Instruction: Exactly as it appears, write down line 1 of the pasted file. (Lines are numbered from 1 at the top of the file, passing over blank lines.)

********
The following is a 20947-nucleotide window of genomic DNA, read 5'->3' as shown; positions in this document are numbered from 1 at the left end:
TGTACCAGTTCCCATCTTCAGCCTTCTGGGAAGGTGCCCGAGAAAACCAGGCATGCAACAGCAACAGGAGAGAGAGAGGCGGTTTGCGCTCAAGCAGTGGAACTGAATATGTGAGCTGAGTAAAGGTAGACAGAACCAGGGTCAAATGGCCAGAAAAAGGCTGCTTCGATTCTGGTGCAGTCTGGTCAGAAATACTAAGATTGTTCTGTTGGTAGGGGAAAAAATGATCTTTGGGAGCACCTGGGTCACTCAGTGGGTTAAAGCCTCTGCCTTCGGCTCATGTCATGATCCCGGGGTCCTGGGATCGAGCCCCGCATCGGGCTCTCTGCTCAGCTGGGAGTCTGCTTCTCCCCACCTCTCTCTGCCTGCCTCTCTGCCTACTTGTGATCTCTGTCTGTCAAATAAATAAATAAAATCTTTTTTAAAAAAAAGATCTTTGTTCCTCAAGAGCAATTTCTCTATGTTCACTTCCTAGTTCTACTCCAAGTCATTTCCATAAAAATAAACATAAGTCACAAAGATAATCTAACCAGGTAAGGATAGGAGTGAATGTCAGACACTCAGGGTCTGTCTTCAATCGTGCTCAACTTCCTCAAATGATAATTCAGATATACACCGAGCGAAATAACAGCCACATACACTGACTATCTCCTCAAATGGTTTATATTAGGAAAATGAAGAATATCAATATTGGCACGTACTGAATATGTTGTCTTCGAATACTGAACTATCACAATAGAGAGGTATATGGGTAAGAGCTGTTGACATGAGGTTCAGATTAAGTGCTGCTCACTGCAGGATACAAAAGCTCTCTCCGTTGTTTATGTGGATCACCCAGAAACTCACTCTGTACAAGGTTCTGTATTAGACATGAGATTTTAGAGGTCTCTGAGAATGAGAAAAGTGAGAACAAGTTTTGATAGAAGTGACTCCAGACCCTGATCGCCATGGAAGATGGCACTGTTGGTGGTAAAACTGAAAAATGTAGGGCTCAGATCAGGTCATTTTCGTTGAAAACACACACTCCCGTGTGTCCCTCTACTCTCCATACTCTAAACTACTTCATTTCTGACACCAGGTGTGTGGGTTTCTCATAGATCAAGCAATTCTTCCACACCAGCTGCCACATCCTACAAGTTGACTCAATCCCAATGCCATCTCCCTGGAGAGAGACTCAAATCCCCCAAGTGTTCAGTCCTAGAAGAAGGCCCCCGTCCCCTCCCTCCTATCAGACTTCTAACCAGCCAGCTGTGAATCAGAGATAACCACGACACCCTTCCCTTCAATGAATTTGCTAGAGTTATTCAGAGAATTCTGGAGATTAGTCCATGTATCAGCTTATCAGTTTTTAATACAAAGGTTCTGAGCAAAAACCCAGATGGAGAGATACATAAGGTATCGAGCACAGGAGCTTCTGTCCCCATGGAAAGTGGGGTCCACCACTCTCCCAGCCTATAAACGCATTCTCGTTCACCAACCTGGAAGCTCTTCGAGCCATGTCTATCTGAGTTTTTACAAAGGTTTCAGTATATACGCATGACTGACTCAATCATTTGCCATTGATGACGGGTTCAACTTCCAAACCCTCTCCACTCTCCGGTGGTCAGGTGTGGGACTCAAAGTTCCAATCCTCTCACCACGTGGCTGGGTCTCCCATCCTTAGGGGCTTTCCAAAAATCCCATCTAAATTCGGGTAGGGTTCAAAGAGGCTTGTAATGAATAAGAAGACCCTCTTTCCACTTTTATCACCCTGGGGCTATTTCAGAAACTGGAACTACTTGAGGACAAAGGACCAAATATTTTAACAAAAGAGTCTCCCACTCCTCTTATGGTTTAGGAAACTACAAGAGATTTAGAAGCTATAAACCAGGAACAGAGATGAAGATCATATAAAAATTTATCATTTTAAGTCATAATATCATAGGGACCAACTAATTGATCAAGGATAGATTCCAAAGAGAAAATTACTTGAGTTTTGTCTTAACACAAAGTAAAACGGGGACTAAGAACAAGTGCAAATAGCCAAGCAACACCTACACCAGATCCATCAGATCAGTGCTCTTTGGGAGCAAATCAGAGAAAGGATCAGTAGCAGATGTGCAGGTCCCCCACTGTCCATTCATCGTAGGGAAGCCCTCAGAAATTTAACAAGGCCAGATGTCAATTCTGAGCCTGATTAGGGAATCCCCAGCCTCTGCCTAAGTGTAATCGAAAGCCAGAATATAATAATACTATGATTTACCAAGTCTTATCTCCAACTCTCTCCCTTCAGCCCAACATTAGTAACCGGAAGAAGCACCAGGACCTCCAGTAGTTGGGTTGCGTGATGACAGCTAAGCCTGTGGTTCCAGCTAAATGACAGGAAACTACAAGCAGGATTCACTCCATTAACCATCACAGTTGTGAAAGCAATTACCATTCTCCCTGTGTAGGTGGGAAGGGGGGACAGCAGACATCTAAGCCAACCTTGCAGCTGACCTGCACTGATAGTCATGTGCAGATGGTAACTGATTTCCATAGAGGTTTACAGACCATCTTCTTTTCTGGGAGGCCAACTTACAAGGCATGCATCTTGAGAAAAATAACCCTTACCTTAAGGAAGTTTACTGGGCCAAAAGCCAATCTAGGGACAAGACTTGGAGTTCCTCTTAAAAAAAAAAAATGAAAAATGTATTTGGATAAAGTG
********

The following is a 20947-nucleotide window of genomic DNA, read 5'->3' as shown; positions in this document are numbered from 1 at the left end: